Commander-in-chief of the Citizens Transformation Movement Timothy Mtambo, who formerly led the Human Rights Defenders Coalition (HRDC) that organised street protests against the May 2019 electoral mismanagement, has been appointed Minister for Civic Education and National Unity.
In a brief interview after the announcement, Mtambo said: “I am glad with this appointment and I will deliver as required. It is time to build people-centred power. I will do as required in the interest of the people.”
Chilima’s running mate on the UTM Party ticket in the May 2019 poll, Michael Usi, is now Minister of Tourism, Culture and Wildlife while UTM Party secretary general Patricia Kaliati is Minister of Community Development and Social Welfare.
Newton Kambala, another UTM Party member, has been appointed Minister of Energy.
MCP loyalists Lobin Lowe and Lingson Belekanyama have been appointed ministers responsible for Agriculture and Local Government, respectively.
MCP secretary general Eisenhower Mkaka is Minister of Foreign Affairs while Sosten Gwengwe is Minister of Trade.
People’s Party vice president Roy Kachale is Minister for Industry. The son of former president and People’s Party leader Joyce Banda, whose party formed the Tonse Alliance, is heading a ministry that Chakwera has split from Trade, a portfolio now under Sosten Gwengwe.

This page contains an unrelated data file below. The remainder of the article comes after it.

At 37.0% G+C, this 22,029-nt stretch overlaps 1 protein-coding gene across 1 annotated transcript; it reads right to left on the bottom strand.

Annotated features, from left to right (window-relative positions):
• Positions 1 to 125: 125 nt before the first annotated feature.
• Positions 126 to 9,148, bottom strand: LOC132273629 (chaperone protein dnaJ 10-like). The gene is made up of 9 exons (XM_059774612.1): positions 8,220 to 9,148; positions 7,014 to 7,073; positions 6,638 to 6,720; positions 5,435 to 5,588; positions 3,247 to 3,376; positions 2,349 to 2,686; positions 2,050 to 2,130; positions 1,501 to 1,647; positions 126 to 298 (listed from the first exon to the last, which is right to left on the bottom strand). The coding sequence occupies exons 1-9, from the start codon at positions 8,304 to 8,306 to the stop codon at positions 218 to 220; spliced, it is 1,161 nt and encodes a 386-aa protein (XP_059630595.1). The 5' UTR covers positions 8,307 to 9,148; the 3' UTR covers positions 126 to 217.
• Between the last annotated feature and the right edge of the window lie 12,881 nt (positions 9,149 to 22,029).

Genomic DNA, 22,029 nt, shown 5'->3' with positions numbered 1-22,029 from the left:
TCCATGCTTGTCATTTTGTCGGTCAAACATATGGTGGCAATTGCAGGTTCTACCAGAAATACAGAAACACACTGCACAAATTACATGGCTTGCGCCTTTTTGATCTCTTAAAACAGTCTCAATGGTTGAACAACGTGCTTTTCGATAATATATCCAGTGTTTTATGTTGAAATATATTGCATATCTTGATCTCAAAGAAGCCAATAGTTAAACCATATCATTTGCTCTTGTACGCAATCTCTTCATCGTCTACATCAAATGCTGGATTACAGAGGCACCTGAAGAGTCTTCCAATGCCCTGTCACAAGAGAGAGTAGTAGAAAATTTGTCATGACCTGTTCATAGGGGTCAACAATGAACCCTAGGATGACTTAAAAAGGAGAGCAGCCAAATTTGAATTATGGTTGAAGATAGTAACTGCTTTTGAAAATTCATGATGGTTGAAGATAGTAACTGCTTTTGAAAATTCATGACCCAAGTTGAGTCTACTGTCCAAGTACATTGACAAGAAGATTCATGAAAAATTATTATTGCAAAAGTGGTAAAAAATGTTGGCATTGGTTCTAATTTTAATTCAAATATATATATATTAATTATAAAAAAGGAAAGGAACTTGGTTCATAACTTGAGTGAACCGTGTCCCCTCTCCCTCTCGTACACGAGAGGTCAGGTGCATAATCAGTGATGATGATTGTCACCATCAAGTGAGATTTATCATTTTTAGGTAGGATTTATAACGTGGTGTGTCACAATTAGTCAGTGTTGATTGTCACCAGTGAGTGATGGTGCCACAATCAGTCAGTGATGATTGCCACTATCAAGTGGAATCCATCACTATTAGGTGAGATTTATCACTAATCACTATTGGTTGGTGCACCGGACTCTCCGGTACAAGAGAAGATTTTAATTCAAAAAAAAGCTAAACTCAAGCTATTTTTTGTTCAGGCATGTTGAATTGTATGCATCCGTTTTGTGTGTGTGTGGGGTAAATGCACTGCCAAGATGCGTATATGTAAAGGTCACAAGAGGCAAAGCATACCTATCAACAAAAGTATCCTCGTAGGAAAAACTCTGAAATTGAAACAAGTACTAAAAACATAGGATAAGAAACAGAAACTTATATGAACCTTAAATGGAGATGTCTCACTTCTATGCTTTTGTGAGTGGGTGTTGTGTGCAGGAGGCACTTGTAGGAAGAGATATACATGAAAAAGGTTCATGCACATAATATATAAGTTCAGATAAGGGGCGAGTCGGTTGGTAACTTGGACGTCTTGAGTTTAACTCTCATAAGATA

Another MCP legislator Nancy Tembo, who served as Malawi Electoral Commissioner from 2012-2016, has been appointed Minister for Forestry and Natural Resources.
There were a few surprises in the Cabinet, including veteran broadcaster and owner of multi-award winning Zodiak Broadcasting Station (ZBS) Gospel Kazako who is at the helm of Ministry of Information, making him the official government spokesperson.
Born on December 29, 1968, Kazako founded ZBS in 2005 after working for tax-payer funded Malawi Broadcasting Corporation. He is also a known poet and voice-over artist.
One of Chakwera’s lawyers in the presidential elections case, Titus Mvalo, has been appointed Minister of Justice and Constitutional Affairs, a portfolio that Chakwera’s lead lawyer in the case, Modecai Msisha, declined two weeks ago when the President announced a partial five-member Cabinet.